There are several phobias that most everyone is aware of, and that many of us even have. For example, arachnophobia, the fear of spiders, is incredibly common. In fact, 55 percent of women and 18 percent of men in western societies have some degree of arachnophobia. Claustrophobia, or the fear of small, enclosed spaces is another common example.
There are also a lot of bizarre phobias out there that you’ve probably never even heard of! For example, “arachibutyrophobia” is the fear of getting peanut butter stuck to the roof of your mouth. “Acousticophobia” is the fear of noise, as another example.
Phobias can be caused by childhood trauma, or can even be genetic in some cases. For example, children who have a family member with an anxiety disorder are much more likely to develop some type of phobia later on. Many people have even developed phobias after suffering from a traumatic brain injury.
But then, you start to develop a looming sense that something isn’t quite right. You’re out in the middle of a large body of water and you’re feeling pretty helpless. And wait, did something just brush by your leg? You don’t even want to think about what it might’ve been.…
Thalassophobia, however, is different from “aquaphobia” which is simply the fear of water itself. People with aquaphobia may avoid taking baths, and may have even experienced a traumatizing near-drowning incident in childhood.
You feel totally vulnerable to the whims of the sea (or whichever body of water you’re in) and anything that might be lurking below the surface. It’s a pretty creepy thought, but sometimes it’s good to recognize that a phobia like this isn’t really rational! In other words, it’s likely that a giant sea monster isn’t actually going to swim up and drag you down into the depths.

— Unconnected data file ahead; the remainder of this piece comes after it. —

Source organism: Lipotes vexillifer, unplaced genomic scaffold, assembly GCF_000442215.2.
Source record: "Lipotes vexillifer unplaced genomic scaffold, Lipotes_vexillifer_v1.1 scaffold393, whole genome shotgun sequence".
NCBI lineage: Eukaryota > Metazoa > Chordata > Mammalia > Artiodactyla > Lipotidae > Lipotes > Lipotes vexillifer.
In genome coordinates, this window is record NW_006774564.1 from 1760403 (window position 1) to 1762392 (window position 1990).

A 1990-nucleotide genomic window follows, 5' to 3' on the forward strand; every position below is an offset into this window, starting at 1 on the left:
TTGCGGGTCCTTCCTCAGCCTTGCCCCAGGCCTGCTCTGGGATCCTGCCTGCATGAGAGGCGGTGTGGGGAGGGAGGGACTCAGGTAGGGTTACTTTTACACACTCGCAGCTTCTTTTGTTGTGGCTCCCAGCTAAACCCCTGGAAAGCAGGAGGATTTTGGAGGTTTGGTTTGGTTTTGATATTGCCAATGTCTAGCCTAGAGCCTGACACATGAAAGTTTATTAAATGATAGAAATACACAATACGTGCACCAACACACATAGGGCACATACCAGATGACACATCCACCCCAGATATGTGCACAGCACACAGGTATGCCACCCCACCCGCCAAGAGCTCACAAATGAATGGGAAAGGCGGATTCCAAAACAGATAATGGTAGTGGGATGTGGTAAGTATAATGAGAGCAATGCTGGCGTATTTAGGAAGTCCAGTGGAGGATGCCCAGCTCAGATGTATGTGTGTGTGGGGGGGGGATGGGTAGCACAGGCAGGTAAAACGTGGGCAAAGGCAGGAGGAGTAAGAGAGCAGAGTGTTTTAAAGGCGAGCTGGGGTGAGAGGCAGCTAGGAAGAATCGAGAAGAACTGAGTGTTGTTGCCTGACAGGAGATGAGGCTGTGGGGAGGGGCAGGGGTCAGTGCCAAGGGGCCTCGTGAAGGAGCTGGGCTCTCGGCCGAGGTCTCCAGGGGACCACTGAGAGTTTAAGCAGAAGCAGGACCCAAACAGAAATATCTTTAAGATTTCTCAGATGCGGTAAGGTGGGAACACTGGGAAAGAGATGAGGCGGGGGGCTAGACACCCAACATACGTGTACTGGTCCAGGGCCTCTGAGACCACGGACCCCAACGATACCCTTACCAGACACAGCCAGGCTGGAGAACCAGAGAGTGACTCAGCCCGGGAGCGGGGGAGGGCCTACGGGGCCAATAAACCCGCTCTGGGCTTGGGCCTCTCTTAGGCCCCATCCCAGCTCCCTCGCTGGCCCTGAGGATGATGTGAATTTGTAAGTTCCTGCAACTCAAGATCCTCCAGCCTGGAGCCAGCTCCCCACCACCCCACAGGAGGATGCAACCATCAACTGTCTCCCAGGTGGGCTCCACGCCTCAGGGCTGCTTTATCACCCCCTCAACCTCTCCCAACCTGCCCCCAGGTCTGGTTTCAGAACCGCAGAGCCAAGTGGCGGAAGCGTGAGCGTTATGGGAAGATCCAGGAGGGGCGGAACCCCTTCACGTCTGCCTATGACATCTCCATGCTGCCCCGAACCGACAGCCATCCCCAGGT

There’s even a subreddit called /r/thalassophobia. But fair warning, it’s mostly photos and gifs of ocean life and the deep sea, so if you suffer from severe thalassophobia, probably don’t venture over there!
However, Marc Carlin, a hypnotist who helps people overcome their phobias, believes that thalassophobia might actually serve a biological purpose:
“In context [a fear of the sea] is not irrational. It’s primal,” he says. “We all have this fear of darkness because we can’t see and we rely on our vision to protect us. If you shut your eyes and you can’t see, now you have to rely on sense that you don’t normally rely on.”
Luckily, having a phobia doesn’t mean that you have to suffer with it indefinitely. There are various treatment options, and according to Carlin, those with the most severe phobias may actually be easier to treat, as a true phobic response can be unlearned very quickly.
Carlin says that overcoming thalassophobia can be achieved by figuring out exactly which life experiences triggered the phobia in the first place, and eventually having the patient face it with increasing confidence. The therapist does this until the fear is no longer such a roadblock in the patient’s life.